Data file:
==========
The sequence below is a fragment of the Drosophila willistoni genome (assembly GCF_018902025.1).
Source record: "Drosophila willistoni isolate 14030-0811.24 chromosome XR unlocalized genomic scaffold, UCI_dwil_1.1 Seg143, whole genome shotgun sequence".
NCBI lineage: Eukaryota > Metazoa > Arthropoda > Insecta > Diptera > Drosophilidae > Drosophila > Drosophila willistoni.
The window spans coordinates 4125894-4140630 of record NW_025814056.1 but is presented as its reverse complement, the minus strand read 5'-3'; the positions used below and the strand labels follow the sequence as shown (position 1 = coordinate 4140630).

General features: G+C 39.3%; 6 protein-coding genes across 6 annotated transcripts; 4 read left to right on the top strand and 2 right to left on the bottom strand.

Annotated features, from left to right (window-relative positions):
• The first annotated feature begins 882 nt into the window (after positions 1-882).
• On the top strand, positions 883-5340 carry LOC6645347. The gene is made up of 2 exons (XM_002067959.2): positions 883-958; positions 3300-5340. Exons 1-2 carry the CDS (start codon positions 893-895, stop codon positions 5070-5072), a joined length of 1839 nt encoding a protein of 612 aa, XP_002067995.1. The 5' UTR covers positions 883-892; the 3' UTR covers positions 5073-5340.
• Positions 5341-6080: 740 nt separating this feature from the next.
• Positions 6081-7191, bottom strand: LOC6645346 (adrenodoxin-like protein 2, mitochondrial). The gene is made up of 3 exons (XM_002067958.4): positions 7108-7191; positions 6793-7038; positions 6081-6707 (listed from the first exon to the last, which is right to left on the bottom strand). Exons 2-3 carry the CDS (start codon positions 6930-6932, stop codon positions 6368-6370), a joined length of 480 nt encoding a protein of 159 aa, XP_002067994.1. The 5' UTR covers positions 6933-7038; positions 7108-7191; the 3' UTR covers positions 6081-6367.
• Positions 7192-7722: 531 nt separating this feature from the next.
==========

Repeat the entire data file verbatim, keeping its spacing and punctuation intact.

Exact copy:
The sequence below is a fragment of the Drosophila willistoni genome (assembly GCF_018902025.1).
Source record: "Drosophila willistoni isolate 14030-0811.24 chromosome XR unlocalized genomic scaffold, UCI_dwil_1.1 Seg143, whole genome shotgun sequence".
NCBI lineage: Eukaryota > Metazoa > Arthropoda > Insecta > Diptera > Drosophilidae > Drosophila > Drosophila willistoni.
The window spans coordinates 4125894-4140630 of record NW_025814056.1 but is presented as its reverse complement, the minus strand read 5'-3'; the positions used below and the strand labels follow the sequence as shown (position 1 = coordinate 4140630).

General features: G+C 39.3%; 6 protein-coding genes across 6 annotated transcripts; 4 read left to right on the top strand and 2 right to left on the bottom strand.

Annotated features, from left to right (window-relative positions):
• The first annotated feature begins 882 nt into the window (after positions 1-882).
• On the top strand, positions 883-5340 carry LOC6645347. The gene is made up of 2 exons (XM_002067959.2): positions 883-958; positions 3300-5340. Exons 1-2 carry the CDS (start codon positions 893-895, stop codon positions 5070-5072), a joined length of 1839 nt encoding a protein of 612 aa, XP_002067995.1. The 5' UTR covers positions 883-892; the 3' UTR covers positions 5073-5340.
• Positions 5341-6080: 740 nt separating this feature from the next.
• Positions 6081-7191, bottom strand: LOC6645346 (adrenodoxin-like protein 2, mitochondrial). The gene is made up of 3 exons (XM_002067958.4): positions 7108-7191; positions 6793-7038; positions 6081-6707 (listed from the first exon to the last, which is right to left on the bottom strand). Exons 2-3 carry the CDS (start codon positions 6930-6932, stop codon positions 6368-6370), a joined length of 480 nt encoding a protein of 159 aa, XP_002067994.1. The 5' UTR covers positions 6933-7038; positions 7108-7191; the 3' UTR covers positions 6081-6367.
• Positions 7192-7722: 531 nt separating this feature from the next.